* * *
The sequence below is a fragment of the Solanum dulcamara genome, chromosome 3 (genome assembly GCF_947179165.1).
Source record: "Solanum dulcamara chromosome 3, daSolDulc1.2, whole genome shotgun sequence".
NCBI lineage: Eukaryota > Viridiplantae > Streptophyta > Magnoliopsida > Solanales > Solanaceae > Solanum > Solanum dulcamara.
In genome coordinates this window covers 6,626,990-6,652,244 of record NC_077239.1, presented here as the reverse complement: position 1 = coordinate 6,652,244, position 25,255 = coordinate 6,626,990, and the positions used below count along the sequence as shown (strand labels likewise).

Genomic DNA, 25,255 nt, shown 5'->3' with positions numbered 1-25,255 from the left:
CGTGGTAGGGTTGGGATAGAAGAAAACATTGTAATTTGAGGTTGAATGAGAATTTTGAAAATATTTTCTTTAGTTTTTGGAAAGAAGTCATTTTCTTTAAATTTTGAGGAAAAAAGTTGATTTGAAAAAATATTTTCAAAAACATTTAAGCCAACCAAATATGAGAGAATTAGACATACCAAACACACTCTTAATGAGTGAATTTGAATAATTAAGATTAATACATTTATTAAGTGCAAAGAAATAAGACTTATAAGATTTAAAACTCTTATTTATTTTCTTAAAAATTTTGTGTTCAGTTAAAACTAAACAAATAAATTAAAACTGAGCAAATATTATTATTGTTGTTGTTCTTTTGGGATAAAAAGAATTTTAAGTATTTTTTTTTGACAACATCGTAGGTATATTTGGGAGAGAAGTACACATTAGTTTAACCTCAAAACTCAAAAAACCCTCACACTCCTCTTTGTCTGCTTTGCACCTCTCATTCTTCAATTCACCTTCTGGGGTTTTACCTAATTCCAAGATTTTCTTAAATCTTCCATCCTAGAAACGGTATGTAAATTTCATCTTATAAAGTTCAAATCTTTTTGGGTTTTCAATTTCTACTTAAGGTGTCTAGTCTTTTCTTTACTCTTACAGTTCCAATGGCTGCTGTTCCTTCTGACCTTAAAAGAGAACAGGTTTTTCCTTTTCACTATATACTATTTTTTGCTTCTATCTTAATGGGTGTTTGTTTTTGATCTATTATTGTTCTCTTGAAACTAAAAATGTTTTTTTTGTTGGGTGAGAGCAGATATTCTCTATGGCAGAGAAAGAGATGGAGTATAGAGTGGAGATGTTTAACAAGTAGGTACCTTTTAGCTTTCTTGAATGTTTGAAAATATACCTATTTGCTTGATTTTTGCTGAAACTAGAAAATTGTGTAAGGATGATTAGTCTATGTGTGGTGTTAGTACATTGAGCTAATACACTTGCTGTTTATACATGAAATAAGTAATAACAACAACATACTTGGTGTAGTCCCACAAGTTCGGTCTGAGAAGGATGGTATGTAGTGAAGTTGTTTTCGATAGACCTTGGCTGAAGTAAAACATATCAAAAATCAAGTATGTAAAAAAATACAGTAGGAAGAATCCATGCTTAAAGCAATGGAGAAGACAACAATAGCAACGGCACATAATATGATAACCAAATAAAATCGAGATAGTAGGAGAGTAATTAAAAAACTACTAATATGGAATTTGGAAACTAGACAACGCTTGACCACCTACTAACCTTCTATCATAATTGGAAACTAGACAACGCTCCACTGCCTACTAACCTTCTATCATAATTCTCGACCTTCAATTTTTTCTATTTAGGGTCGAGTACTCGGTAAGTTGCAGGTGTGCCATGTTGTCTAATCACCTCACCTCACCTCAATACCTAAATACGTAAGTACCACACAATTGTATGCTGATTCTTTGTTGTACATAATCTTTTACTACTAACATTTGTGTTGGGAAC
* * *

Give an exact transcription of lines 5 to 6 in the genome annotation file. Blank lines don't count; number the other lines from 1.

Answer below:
Genomic DNA, 25,255 nt, shown 5'->3' with positions numbered 1-25,255 from the left:
CGTGGTAGGGTTGGGATAGAAGAAAACATTGTAATTTGAGGTTGAATGAGAATTTTGAAAATATTTTCTTTAGTTTTTGGAAAGAAGTCATTTTCTTTAAATTTTGAGGAAAAAAGTTGATTTGAAAAAATATTTTCAAAAACATTTAAGCCAACCAAATATGAGAGAATTAGACATACCAAACACACTCTTAATGAGTGAATTTGAATAATTAAGATTAATACATTTATTAAGTGCAAAGAAATAAGACTTATAAGATTTAAAACTCTTATTTATTTTCTTAAAAATTTTGTGTTCAGTTAAAACTAAACAAATAAATTAAAACTGAGCAAATATTATTATTGTTGTTGTTCTTTTGGGATAAAAAGAATTTTAAGTATTTTTTTTTGACAACATCGTAGGTATATTTGGGAGAGAAGTACACATTAGTTTAACCTCAAAACTCAAAAAACCCTCACACTCCTCTTTGTCTGCTTTGCACCTCTCATTCTTCAATTCACCTTCTGGGGTTTTACCTAATTCCAAGATTTTCTTAAATCTTCCATCCTAGAAACGGTATGTAAATTTCATCTTATAAAGTTCAAATCTTTTTGGGTTTTCAATTTCTACTTAAGGTGTCTAGTCTTTTCTTTACTCTTACAGTTCCAATGGCTGCTGTTCCTTCTGACCTTAAAAGAGAACAGGTTTTTCCTTTTCACTATATACTATTTTTTGCTTCTATCTTAATGGGTGTTTGTTTTTGATCTATTATTGTTCTCTTGAAACTAAAAATGTTTTTTTTGTTGGGTGAGAGCAGATATTCTCTATGGCAGAGAAAGAGATGGAGTATAGAGTGGAGATGTTTAACAAGTAGGTACCTTTTAGCTTTCTTGAATGTTTGAAAATATACCTATTTGCTTGATTTTTGCTGAAACTAGAAAATTGTGTAAGGATGATTAGTCTATGTGTGGTGTTAGTACATTGAGCTAATACACTTGCTGTTTATACATGAAATAAGTAATAACAACAACATACTTGGTGTAGTCCCACAAGTTCGGTCTGAGAAGGATGGTATGTAGTGAAGTTGTTTTCGATAGACCTTGGCTGAAGTAAAACATATCAAAAATCAAGTATGTAAAAAAATACAGTAGGAAGAATCCATGCTTAAAGCAATGGAGAAGACAACAATAGCAACGGCACATAATATGATAACCAAATAAAATCGAGATAGTAGGAGAGTAATTAAAAAACTACTAATATGGAATTTGGAAACTAGACAACGCTTGACCACCTACTAACCTTCTATCATAATTGGAAACTAGACAACGCTCCACTGCCTACTAACCTTCTATCATAATTCTCGACCTTCAATTTTTTCTATTTAGGGTCGAGTACTCGGTAAGTTGCAGGTGTGCCATGTTGTCTAATCACCTCACCTCACCTCAATACCTAAATACGTAAGTACCACACAATTGTATGCTGATTCTTTGTTGTACATAATCTTTTACTACTAACATTTGTGTTGGGAAC